Gettysburg, Three Days That Changed America

Gettysburg, Three Days That Changed America

[amazon_enhanced asin=”0307594084″ /]In watching a Military channel special on Gettysburg, I came to realize how close the Union came to losing the battle and America may have ended up as two nations.  One historian noted this was Lee’s to lose and he managed to lose it.  This battle began as an accident as a small group of confederate soldiers came on Union soldiers while looking for shoes.  From here a skirmish turned into the key battle that determined the fate of nation.


Robert E. Lee decided to invade the North but his goal was not about conquering the North  but to show that the Union could not subjugate the South.  Lee understood he did not have to win the war – he just could not lose it.  Many in the North were sick of the war and its mounting casualties and Lee’s strategy was to add to the unease in the North.   

Robert E. Lee’s Army of Northern Virginia consistently got the better of Army of the Potomac and President Lincoln found himself often changing commanders.  When General George Meade was summoned to lead the Army of the Potomac, he really thought that he was being demoted or worse.  He never thought that he would be asked to lead a great army.   If Gettysburg was the accidental battle, Meade was the accidental General who would best America’s greatest general.

Lee used the battle as an opportunity to destroy the Army of Potomac and deliver a devastating blow to the North.   Interestingly, not of all his subordinates agreed this was the right place and after day one, the Union managed to grab the high ground.  Lee saw an enemy with his back to the wall and decided to press the action.  This was a battle unplanned which proved to be unpredictable.  For Lee, his confidence in his soldiers led him to put everything on the table at Gettysburg.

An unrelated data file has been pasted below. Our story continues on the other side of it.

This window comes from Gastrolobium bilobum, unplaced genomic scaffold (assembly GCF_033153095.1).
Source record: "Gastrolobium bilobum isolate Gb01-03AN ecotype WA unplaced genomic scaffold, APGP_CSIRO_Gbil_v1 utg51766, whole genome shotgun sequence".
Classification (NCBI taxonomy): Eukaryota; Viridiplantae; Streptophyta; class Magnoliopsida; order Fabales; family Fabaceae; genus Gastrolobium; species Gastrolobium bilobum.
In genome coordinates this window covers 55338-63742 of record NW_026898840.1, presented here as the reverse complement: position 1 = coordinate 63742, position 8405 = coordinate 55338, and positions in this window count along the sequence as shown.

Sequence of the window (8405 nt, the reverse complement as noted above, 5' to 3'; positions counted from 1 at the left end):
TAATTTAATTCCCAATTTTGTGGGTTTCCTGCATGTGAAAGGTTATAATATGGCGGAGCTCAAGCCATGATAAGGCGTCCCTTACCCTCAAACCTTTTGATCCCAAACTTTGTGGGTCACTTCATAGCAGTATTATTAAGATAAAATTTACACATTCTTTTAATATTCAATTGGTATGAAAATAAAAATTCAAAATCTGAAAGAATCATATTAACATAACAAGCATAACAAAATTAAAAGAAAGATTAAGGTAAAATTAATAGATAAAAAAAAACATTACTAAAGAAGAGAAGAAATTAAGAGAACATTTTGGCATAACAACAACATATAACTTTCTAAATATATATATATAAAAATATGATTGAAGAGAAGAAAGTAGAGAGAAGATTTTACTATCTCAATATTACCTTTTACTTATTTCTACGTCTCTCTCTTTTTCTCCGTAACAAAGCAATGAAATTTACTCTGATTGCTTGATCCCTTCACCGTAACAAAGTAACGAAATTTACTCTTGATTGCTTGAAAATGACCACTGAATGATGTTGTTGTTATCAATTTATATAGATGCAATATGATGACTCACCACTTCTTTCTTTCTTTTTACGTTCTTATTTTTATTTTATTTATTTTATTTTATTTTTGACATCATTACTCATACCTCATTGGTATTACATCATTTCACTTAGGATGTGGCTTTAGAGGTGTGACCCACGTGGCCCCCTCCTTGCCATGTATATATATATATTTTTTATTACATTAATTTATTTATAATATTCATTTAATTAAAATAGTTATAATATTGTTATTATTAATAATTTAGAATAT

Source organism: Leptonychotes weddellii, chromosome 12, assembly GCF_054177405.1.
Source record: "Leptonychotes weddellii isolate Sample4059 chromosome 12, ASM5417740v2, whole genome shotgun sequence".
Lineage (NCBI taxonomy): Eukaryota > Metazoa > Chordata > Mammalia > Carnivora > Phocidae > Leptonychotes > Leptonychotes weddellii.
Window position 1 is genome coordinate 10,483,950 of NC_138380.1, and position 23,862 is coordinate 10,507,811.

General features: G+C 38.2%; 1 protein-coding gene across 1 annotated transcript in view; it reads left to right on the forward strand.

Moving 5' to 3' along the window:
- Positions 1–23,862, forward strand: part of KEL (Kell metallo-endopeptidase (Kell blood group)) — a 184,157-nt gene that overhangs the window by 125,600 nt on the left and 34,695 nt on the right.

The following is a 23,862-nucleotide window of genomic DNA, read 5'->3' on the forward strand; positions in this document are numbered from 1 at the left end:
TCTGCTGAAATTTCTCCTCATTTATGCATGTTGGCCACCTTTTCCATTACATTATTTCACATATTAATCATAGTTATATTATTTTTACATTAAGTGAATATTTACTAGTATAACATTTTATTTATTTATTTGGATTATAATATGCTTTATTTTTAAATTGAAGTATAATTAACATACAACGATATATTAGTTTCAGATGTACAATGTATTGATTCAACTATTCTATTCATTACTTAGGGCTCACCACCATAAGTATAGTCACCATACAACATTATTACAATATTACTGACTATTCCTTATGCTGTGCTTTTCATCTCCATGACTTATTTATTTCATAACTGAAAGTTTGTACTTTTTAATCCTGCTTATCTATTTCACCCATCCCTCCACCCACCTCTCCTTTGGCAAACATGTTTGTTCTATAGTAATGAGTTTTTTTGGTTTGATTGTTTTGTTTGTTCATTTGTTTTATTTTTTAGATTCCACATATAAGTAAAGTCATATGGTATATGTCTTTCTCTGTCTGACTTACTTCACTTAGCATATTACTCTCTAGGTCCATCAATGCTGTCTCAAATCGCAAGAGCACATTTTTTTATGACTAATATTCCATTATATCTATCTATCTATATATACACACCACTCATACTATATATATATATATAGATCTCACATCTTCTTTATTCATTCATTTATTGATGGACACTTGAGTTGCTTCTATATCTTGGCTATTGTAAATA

While many will remember the failure of Pickett’s charge, the charge was part of a three prong strategy of a complicated plan.  Lee began the final day of the battle with the largest barrage on North American soil.  It was said, the explosions could be heard hundreds of miles away but Meade positioned his soldiers in such a way that many of the cannon balls flew over their heads.  As a move designed to soften the Union line while hopefully blowing a hole in the Union lines, it did little to dent the Union lines. 

The second part of the strategy was a cavalry charge by JEB Stuart.  Stuart proved to be a key player in the battle.  Before the battle, his force was surprised by Union cavalry and he separated from Lee for extended periods, thus failing to give Lee key information.  On the crucial day at Gettysburg, he was supposed to attack the Union’s left flank and support Pickett’s charge thereby adding pressure to the Union line.  However, General George Custer led a charge on Stuart’s cavalry unit and he managed to block Stuart’s advances thus ending any threat to the Union from its rear.

Pickett charged right into the teeth of the Union line and nearly broke the line in spite of all that transpired before.  But, the Union line held.  Pickett retreated and Gettysburg ended.  In one of history’s great ironies, the farm land that Pickett led his famous charge was owned by a freed slave. 


This battle was one of the bloodiest in American history in Americas’ bloodiest war.  The number of Americans who died in the Civil War exceeded those who died in all of Americas wars in the 20th century.  The result of the Civil War was a truly United States that would go on to become the World Superpower.   Gettysburg began as an accident with a skirmish in a small town before ending in a full scale battle that determined the fate of a nation.  150 years on the first three days of July, our nation became one.  While the war lasted two more years and Lee still had battles to win; his fate was sealed.  Lee came into the battle not having necessarily to win the war but send a message to the Union on the futility of further bloodshed.  He retreated back to Virginia, having sealed the fate of the Southern cause.

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